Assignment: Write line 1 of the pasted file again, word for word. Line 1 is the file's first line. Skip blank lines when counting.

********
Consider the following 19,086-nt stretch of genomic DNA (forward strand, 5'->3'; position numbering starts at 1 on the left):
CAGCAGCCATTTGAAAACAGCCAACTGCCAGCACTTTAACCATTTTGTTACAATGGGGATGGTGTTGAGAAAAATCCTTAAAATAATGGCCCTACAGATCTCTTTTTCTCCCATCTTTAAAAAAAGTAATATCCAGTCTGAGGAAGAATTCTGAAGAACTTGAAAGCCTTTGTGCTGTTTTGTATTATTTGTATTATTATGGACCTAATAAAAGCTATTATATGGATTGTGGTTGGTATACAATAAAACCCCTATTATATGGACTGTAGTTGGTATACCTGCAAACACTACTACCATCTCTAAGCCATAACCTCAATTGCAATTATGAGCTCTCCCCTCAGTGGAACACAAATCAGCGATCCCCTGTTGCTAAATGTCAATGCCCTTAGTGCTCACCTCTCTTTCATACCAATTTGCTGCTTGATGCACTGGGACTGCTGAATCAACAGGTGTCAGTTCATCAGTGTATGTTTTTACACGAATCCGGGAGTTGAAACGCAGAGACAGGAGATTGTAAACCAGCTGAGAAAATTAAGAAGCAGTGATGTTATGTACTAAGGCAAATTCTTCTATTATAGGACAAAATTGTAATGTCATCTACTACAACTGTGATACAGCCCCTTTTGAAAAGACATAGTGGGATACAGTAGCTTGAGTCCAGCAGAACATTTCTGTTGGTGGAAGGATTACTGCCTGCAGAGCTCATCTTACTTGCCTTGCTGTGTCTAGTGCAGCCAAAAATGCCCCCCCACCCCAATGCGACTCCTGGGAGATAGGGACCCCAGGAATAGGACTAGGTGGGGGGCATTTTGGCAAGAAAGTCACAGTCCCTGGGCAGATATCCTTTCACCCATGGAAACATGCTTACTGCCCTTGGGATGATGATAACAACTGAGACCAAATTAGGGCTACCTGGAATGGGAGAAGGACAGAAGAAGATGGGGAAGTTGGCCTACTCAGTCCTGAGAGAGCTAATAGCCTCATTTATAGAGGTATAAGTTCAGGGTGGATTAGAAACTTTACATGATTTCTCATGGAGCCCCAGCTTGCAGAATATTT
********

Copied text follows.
Consider the following 19,086-nt stretch of genomic DNA (forward strand, 5'->3'; position numbering starts at 1 on the left):